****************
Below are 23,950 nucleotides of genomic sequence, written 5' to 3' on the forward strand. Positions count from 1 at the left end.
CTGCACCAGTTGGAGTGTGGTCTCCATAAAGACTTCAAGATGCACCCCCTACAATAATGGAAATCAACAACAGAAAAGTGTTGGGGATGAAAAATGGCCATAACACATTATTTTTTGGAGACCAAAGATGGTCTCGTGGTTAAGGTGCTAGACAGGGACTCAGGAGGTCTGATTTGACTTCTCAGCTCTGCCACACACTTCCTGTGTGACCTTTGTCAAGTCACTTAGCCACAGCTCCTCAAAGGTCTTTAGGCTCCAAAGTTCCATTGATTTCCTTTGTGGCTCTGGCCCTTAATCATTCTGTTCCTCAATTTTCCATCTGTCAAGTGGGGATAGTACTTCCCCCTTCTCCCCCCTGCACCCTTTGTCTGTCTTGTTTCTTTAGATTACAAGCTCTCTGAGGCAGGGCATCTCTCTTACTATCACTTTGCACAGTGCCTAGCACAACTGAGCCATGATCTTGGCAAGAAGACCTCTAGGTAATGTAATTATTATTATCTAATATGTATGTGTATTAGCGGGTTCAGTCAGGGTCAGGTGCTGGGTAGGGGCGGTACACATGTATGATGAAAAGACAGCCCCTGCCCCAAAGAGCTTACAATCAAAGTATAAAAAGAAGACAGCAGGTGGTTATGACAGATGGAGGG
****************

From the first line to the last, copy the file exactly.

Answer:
Below are 23,950 nucleotides of genomic sequence, written 5' to 3' on the forward strand. Positions count from 1 at the left end.
CTGCACCAGTTGGAGTGTGGTCTCCATAAAGACTTCAAGATGCACCCCCTACAATAATGGAAATCAACAACAGAAAAGTGTTGGGGATGAAAAATGGCCATAACACATTATTTTTTGGAGACCAAAGATGGTCTCGTGGTTAAGGTGCTAGACAGGGACTCAGGAGGTCTGATTTGACTTCTCAGCTCTGCCACACACTTCCTGTGTGACCTTTGTCAAGTCACTTAGCCACAGCTCCTCAAAGGTCTTTAGGCTCCAAAGTTCCATTGATTTCCTTTGTGGCTCTGGCCCTTAATCATTCTGTTCCTCAATTTTCCATCTGTCAAGTGGGGATAGTACTTCCCCCTTCTCCCCCCTGCACCCTTTGTCTGTCTTGTTTCTTTAGATTACAAGCTCTCTGAGGCAGGGCATCTCTCTTACTATCACTTTGCACAGTGCCTAGCACAACTGAGCCATGATCTTGGCAAGAAGACCTCTAGGTAATGTAATTATTATTATCTAATATGTATGTGTATTAGCGGGTTCAGTCAGGGTCAGGTGCTGGGTAGGGGCGGTACACATGTATGATGAAAAGACAGCCCCTGCCCCAAAGAGCTTACAATCAAAGTATAAAAAGAAGACAGCAGGTGGTTATGACAGATGGAGGG